Understanding Fussy Eating in Your Baby

Understanding Fussy Eating in Your Baby

Understanding fussy eating in your baby can save you a lot of heartache. For some reason, as moms we tend to measure our success as mothers on how well our baby eats. So when your baby – be it newborn or toddler – resists a feed or refuses to eat, you may find yourself feeling like a failure. It creates such anxiety and can lead to bitter feeding wars.

Research has shown that food battles can contribute to emotional problems. So, whatever you do, don’t fight your baby at mealtimes. Easier said than done? It may help you to manage the food refusal if you understand the reason behind it:

Fussy Eating Problem #1: Your baby seems to be refusing solids by pushing the food out of their mouth

Reason: This is not an indication that your baby doesn’t like the flavour of the food. Newborns are born with a reflex that protects them against choking on foods that they are not ready for. The Tongue Thrust Reflex is seen when a little one pushes food out of their mouth with their tongue. This reflex disappears at between 4 and 5 months in most babies, just when they start to be ready for solids.

Remedy: Take a break from solids for a day or two and try again when your baby is well rested. Be sure to offer first foods only once your baby can hold their head up on their own.

Fussy Eating Problem #2: Your busy little one tolerated first foods for a week or two and now is refusing that rice cereal which they seemed to like

Reason: Some babies prefer more variety and flavourful food and get bored of the same thing each day. These babies are often social butterflies, who enjoy stronger flavours more than bland rice cereal.

Remedy: Determine your baby’s sensory personality . If your little one is a Settled baby or Social butterfly, be sure to offer variety in terms of interesting food flavours – blueberries and spinach and spices like cinnamon and all spice. Home prepared food and jarred food brands that actually taste like the food they are, are the best way to go.

Fussy Eating Problem #3: Your baby refuses all but a few food choices and won’t open their mouth for new foods

Reason: Slow to warm up and sensitive babies are wary of anything novel and new and exciting foods prove a challenge to them.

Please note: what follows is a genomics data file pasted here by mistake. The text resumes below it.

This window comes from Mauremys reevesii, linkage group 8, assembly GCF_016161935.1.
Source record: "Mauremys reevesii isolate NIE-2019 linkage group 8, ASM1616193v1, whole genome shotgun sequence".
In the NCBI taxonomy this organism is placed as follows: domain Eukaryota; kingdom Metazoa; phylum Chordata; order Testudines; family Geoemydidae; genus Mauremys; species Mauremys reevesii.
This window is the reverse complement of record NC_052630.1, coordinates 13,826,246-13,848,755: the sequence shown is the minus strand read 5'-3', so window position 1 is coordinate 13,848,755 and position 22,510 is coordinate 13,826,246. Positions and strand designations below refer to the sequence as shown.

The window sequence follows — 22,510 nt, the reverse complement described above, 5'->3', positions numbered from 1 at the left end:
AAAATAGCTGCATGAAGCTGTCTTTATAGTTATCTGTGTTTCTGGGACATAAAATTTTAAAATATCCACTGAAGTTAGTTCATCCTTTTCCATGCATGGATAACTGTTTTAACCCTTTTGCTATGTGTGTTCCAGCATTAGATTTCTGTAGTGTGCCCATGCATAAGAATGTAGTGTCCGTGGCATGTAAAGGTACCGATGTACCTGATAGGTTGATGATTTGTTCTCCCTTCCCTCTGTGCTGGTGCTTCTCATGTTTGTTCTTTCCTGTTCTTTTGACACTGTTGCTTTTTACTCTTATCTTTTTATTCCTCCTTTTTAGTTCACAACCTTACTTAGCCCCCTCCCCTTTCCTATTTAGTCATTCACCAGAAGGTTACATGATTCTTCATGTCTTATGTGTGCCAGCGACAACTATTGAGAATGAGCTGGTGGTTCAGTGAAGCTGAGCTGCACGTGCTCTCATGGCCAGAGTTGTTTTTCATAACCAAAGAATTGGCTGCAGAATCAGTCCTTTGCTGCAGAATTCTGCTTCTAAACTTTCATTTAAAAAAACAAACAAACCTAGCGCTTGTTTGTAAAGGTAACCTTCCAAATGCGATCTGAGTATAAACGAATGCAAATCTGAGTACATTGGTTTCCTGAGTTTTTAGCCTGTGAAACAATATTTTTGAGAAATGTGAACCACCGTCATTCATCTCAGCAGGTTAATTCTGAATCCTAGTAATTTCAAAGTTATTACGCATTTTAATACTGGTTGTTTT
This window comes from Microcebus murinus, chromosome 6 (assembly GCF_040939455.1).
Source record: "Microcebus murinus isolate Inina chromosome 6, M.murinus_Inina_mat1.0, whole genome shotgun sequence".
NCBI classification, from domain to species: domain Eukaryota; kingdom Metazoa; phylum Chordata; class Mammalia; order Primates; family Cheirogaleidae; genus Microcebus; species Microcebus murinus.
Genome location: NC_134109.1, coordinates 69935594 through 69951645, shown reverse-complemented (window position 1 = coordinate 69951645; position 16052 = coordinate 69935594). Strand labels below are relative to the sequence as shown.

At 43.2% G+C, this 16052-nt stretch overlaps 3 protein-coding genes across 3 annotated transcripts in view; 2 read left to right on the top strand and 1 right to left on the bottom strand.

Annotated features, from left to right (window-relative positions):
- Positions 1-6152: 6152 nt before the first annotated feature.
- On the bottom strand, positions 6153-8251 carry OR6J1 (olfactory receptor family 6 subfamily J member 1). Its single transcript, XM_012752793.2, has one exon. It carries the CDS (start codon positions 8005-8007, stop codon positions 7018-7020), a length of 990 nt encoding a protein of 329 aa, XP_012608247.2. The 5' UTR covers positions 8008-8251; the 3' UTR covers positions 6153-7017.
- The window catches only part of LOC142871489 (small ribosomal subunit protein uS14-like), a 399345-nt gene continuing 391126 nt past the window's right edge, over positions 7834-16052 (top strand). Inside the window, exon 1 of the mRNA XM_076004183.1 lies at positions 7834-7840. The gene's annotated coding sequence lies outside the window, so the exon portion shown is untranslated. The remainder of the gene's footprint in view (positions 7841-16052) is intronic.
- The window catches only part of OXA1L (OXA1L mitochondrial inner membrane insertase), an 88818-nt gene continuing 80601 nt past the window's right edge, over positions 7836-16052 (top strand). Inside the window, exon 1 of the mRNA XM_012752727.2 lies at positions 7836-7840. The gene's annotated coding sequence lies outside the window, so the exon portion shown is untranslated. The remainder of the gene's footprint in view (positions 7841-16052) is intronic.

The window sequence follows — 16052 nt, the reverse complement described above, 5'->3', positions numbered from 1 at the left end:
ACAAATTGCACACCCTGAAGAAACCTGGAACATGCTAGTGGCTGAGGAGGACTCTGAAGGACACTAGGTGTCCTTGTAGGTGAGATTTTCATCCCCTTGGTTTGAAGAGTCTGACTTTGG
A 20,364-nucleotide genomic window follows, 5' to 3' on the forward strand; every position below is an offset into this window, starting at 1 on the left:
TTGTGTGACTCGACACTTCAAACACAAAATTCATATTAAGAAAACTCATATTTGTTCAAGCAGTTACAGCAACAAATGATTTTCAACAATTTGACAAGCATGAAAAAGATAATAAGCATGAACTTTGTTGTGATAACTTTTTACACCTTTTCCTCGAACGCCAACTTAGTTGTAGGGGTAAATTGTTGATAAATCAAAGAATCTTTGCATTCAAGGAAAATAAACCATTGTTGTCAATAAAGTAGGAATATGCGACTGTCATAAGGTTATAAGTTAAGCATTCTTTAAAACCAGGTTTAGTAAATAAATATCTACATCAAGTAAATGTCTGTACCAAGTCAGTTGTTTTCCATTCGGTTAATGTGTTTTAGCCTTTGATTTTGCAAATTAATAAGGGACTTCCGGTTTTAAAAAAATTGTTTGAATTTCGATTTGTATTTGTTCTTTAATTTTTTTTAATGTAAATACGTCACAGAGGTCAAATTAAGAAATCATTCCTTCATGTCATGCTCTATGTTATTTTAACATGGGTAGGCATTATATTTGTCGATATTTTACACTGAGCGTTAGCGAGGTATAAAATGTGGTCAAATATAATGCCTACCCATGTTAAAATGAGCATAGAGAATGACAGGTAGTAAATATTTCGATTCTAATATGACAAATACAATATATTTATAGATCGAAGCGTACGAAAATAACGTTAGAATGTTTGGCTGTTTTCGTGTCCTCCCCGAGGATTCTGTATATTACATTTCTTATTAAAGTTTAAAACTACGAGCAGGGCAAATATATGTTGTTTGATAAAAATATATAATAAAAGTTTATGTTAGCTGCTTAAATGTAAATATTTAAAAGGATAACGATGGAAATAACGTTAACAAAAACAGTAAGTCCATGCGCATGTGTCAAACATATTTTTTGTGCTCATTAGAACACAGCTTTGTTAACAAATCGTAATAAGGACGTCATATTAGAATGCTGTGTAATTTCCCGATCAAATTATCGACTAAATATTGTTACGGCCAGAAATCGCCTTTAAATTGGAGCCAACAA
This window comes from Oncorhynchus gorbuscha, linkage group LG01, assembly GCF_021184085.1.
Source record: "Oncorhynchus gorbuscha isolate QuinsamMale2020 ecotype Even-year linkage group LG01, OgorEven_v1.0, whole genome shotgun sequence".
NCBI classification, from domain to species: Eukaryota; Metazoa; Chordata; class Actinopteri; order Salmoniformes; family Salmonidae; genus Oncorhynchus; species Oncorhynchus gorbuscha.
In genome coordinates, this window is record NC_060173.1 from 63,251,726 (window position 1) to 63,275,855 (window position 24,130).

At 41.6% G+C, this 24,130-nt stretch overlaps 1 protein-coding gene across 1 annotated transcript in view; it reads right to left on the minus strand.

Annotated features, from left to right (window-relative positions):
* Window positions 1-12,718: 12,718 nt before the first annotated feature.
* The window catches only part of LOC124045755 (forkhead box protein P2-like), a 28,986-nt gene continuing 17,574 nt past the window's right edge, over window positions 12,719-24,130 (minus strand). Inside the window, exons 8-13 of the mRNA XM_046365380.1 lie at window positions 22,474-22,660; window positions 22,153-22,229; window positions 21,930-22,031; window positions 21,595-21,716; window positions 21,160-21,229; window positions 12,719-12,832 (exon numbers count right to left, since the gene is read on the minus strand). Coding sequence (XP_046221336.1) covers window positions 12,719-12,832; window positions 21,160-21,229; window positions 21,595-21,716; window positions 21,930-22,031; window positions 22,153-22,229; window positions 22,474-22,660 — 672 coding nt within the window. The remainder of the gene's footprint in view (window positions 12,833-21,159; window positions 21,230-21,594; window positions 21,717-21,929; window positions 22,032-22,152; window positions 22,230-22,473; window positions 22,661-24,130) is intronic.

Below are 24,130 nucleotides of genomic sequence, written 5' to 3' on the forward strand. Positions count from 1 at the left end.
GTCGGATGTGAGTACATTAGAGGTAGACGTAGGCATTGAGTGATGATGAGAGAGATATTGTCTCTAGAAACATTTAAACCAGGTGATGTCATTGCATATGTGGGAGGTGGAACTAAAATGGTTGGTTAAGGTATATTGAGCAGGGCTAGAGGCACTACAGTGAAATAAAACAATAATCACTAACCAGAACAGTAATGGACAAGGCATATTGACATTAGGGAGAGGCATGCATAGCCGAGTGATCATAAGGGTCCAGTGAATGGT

Remedy: If your baby is Slow-to-Warm up or Sensitive, stick to the flavours of food they like and offer one ‘challenge’ food per meal. This item of food can be placed on the plate to encourage discovery. It may take 14 exposures before your little one will eat it, but keep offering something new each meal. Don’t force them to eat it – they may just feel it or throw it on the floor and that is okay.

Fussy Eating Problem #4: Your baby is usually a good eater and out of the blue refuses to open their mouth

Reason: This is usually a sign of another issue, such as illness or teething.

Remedy: Determine if your little one is uncomfortable – check their mouth for an ulcer or new tooth peeping through the gums. If so, offer softer and more palatable foods. Cut them some slack for a few days – they will start eating again soon.

Fussy Eating Problem #5: Your baby gags with every mouthful, especially if the food is lumpy

Reason: If your little one is a sensory sensitive baby or was tube fed for a while or has oral defensiveness, certain textures, flavours and even temperature food may cause them to gag.

Remedy: Your baby may have coped fine with smooth food as a starter food but does not do well with mashed or mushy food. It is best to skip the mashed and mushy food stage and go straight on to baby-led weaning with whole steamed food. This food is more predictable because the food looks how it will feel in the mouth. Do not hide textures in smooth or mashed food. If the gagging is severe, you may want to see an OT to determine if there are serious sensory issues.

Listen to Weaning with Sense with Kath Megaw & Meg Faure – co-authors of the best-selling Weaning Sense book – in a podcast where they sit down to talk about a sense-able approach to weaning your baby onto solids.

Meg faure

Meg Faure

Hi, I’m Meg Faure. I am an Occupational Therapist and the founder of Parent Sense. My ‘why’ is to support parents like you and help you to make the most of your parenting journey. Over the last 25 years, I’ve worked with thousands of babies, and I’ve come to understand that what works for fussy babies works just as well for all babies, worldwide.